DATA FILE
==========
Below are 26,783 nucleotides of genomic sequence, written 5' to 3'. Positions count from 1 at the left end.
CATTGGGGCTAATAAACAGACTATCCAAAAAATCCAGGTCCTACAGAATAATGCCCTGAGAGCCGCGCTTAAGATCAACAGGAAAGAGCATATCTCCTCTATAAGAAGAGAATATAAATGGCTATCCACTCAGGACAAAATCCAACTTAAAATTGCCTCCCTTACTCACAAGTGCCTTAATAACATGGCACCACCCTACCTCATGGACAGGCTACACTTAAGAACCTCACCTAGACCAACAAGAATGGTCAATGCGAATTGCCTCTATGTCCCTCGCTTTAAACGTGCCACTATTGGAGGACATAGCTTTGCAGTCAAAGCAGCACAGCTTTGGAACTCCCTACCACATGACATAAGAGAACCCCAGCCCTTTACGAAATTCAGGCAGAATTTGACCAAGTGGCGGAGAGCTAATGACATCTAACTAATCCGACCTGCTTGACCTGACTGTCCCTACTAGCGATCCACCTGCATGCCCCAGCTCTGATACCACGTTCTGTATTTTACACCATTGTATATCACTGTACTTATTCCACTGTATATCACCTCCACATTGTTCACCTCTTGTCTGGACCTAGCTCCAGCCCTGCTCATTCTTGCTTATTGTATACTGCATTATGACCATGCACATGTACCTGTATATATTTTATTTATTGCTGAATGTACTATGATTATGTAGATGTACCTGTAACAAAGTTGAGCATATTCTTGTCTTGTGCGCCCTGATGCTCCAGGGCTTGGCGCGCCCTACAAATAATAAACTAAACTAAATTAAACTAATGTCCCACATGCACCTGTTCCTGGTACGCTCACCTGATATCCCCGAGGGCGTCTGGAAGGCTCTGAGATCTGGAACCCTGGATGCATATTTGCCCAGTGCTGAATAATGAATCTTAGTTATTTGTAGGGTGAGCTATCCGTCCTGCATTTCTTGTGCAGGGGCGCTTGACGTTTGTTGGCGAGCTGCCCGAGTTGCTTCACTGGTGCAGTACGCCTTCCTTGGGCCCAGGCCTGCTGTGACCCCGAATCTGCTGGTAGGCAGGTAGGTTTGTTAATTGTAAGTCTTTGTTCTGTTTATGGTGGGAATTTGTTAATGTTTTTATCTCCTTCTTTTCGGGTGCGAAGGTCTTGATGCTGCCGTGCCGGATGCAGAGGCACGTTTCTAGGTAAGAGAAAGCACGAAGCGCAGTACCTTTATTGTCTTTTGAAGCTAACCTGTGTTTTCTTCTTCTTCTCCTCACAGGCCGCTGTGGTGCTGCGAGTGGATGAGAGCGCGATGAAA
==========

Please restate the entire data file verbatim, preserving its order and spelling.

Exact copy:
Below are 26,783 nucleotides of genomic sequence, written 5' to 3'. Positions count from 1 at the left end.
CATTGGGGCTAATAAACAGACTATCCAAAAAATCCAGGTCCTACAGAATAATGCCCTGAGAGCCGCGCTTAAGATCAACAGGAAAGAGCATATCTCCTCTATAAGAAGAGAATATAAATGGCTATCCACTCAGGACAAAATCCAACTTAAAATTGCCTCCCTTACTCACAAGTGCCTTAATAACATGGCACCACCCTACCTCATGGACAGGCTACACTTAAGAACCTCACCTAGACCAACAAGAATGGTCAATGCGAATTGCCTCTATGTCCCTCGCTTTAAACGTGCCACTATTGGAGGACATAGCTTTGCAGTCAAAGCAGCACAGCTTTGGAACTCCCTACCACATGACATAAGAGAACCCCAGCCCTTTACGAAATTCAGGCAGAATTTGACCAAGTGGCGGAGAGCTAATGACATCTAACTAATCCGACCTGCTTGACCTGACTGTCCCTACTAGCGATCCACCTGCATGCCCCAGCTCTGATACCACGTTCTGTATTTTACACCATTGTATATCACTGTACTTATTCCACTGTATATCACCTCCACATTGTTCACCTCTTGTCTGGACCTAGCTCCAGCCCTGCTCATTCTTGCTTATTGTATACTGCATTATGACCATGCACATGTACCTGTATATATTTTATTTATTGCTGAATGTACTATGATTATGTAGATGTACCTGTAACAAAGTTGAGCATATTCTTGTCTTGTGCGCCCTGATGCTCCAGGGCTTGGCGCGCCCTACAAATAATAAACTAAACTAAATTAAACTAATGTCCCACATGCACCTGTTCCTGGTACGCTCACCTGATATCCCCGAGGGCGTCTGGAAGGCTCTGAGATCTGGAACCCTGGATGCATATTTGCCCAGTGCTGAATAATGAATCTTAGTTATTTGTAGGGTGAGCTATCCGTCCTGCATTTCTTGTGCAGGGGCGCTTGACGTTTGTTGGCGAGCTGCCCGAGTTGCTTCACTGGTGCAGTACGCCTTCCTTGGGCCCAGGCCTGCTGTGACCCCGAATCTGCTGGTAGGCAGGTAGGTTTGTTAATTGTAAGTCTTTGTTCTGTTTATGGTGGGAATTTGTTAATGTTTTTATCTCCTTCTTTTCGGGTGCGAAGGTCTTGATGCTGCCGTGCCGGATGCAGAGGCACGTTTCTAGGTAAGAGAAAGCACGAAGCGCAGTACCTTTATTGTCTTTTGAAGCTAACCTGTGTTTTCTTCTTCTTCTCCTCACAGGCCGCTGTGGTGCTGCGAGTGGATGAGAGCGCGATGAAA